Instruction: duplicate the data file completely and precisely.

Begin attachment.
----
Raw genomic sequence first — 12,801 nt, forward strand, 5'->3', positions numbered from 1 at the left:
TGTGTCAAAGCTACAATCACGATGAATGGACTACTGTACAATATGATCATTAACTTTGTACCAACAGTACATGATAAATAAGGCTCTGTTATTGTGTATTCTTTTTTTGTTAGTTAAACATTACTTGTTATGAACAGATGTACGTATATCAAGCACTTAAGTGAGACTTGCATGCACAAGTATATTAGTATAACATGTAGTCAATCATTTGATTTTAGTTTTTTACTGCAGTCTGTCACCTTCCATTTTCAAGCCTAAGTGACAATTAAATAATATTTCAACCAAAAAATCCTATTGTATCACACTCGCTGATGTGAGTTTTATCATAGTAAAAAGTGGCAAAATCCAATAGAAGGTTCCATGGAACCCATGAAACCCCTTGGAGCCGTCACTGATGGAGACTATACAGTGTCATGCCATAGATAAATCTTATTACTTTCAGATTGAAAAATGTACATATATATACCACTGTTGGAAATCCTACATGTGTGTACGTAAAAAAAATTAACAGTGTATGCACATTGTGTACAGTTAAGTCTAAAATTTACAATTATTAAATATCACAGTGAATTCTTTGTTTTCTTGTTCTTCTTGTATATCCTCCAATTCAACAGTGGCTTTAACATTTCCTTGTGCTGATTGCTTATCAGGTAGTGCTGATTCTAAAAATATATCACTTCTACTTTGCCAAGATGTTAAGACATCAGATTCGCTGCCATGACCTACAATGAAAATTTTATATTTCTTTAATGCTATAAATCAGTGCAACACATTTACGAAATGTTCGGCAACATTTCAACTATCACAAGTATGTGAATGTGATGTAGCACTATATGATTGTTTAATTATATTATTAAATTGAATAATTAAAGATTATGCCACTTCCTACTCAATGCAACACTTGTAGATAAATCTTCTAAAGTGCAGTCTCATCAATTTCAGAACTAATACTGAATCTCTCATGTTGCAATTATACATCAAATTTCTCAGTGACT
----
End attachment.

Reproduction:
Raw genomic sequence first — 12,801 nt, forward strand, 5'->3', positions numbered from 1 at the left:
TGTGTCAAAGCTACAATCACGATGAATGGACTACTGTACAATATGATCATTAACTTTGTACCAACAGTACATGATAAATAAGGCTCTGTTATTGTGTATTCTTTTTTTGTTAGTTAAACATTACTTGTTATGAACAGATGTACGTATATCAAGCACTTAAGTGAGACTTGCATGCACAAGTATATTAGTATAACATGTAGTCAATCATTTGATTTTAGTTTTTTACTGCAGTCTGTCACCTTCCATTTTCAAGCCTAAGTGACAATTAAATAATATTTCAACCAAAAAATCCTATTGTATCACACTCGCTGATGTGAGTTTTATCATAGTAAAAAGTGGCAAAATCCAATAGAAGGTTCCATGGAACCCATGAAACCCCTTGGAGCCGTCACTGATGGAGACTATACAGTGTCATGCCATAGATAAATCTTATTACTTTCAGATTGAAAAATGTACATATATATACCACTGTTGGAAATCCTACATGTGTGTACGTAAAAAAAATTAACAGTGTATGCACATTGTGTACAGTTAAGTCTAAAATTTACAATTATTAAATATCACAGTGAATTCTTTGTTTTCTTGTTCTTCTTGTATATCCTCCAATTCAACAGTGGCTTTAACATTTCCTTGTGCTGATTGCTTATCAGGTAGTGCTGATTCTAAAAATATATCACTTCTACTTTGCCAAGATGTTAAGACATCAGATTCGCTGCCATGACCTACAATGAAAATTTTATATTTCTTTAATGCTATAAATCAGTGCAACACATTTACGAAATGTTCGGCAACATTTCAACTATCACAAGTATGTGAATGTGATGTAGCACTATATGATTGTTTAATTATATTATTAAATTGAATAATTAAAGATTATGCCACTTCCTACTCAATGCAACACTTGTAGATAAATCTTCTAAAGTGCAGTCTCATCAATTTCAGAACTAATACTGAATCTCTCATGTTGCAATTATACATCAAATTTCTCAGTGACT